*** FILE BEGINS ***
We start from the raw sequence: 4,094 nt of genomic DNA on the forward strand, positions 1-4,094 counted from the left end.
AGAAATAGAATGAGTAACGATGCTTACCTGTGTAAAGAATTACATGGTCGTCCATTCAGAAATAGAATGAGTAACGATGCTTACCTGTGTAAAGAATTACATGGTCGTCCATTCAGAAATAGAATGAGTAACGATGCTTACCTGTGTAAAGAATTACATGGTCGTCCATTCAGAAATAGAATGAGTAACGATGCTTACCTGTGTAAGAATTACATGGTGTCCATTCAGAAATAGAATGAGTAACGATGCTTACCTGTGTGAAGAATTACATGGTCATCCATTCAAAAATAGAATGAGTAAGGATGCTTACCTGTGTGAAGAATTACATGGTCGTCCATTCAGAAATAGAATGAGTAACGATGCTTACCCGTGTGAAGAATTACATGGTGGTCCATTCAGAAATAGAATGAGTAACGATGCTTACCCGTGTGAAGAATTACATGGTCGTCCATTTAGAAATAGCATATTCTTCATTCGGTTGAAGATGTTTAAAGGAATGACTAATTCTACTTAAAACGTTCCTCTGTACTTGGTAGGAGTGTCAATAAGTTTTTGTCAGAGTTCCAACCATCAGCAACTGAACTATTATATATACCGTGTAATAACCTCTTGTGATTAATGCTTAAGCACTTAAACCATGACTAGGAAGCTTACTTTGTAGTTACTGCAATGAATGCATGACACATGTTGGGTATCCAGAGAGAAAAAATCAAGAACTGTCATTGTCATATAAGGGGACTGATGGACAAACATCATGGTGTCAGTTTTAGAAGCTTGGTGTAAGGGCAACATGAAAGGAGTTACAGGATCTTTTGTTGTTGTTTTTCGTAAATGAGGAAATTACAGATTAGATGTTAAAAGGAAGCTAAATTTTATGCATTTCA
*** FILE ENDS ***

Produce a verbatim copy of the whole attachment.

We start from the raw sequence: 4,094 nt of genomic DNA on the forward strand, positions 1-4,094 counted from the left end.
AGAAATAGAATGAGTAACGATGCTTACCTGTGTAAAGAATTACATGGTCGTCCATTCAGAAATAGAATGAGTAACGATGCTTACCTGTGTAAAGAATTACATGGTCGTCCATTCAGAAATAGAATGAGTAACGATGCTTACCTGTGTAAAGAATTACATGGTCGTCCATTCAGAAATAGAATGAGTAACGATGCTTACCTGTGTAAGAATTACATGGTGTCCATTCAGAAATAGAATGAGTAACGATGCTTACCTGTGTGAAGAATTACATGGTCATCCATTCAAAAATAGAATGAGTAAGGATGCTTACCTGTGTGAAGAATTACATGGTCGTCCATTCAGAAATAGAATGAGTAACGATGCTTACCCGTGTGAAGAATTACATGGTGGTCCATTCAGAAATAGAATGAGTAACGATGCTTACCCGTGTGAAGAATTACATGGTCGTCCATTTAGAAATAGCATATTCTTCATTCGGTTGAAGATGTTTAAAGGAATGACTAATTCTACTTAAAACGTTCCTCTGTACTTGGTAGGAGTGTCAATAAGTTTTTGTCAGAGTTCCAACCATCAGCAACTGAACTATTATATATACCGTGTAATAACCTCTTGTGATTAATGCTTAAGCACTTAAACCATGACTAGGAAGCTTACTTTGTAGTTACTGCAATGAATGCATGACACATGTTGGGTATCCAGAGAGAAAAAATCAAGAACTGTCATTGTCATATAAGGGGACTGATGGACAAACATCATGGTGTCAGTTTTAGAAGCTTGGTGTAAGGGCAACATGAAAGGAGTTACAGGATCTTTTGTTGTTGTTTTTCGTAAATGAGGAAATTACAGATTAGATGTTAAAAGGAAGCTAAATTTTATGCATTTCA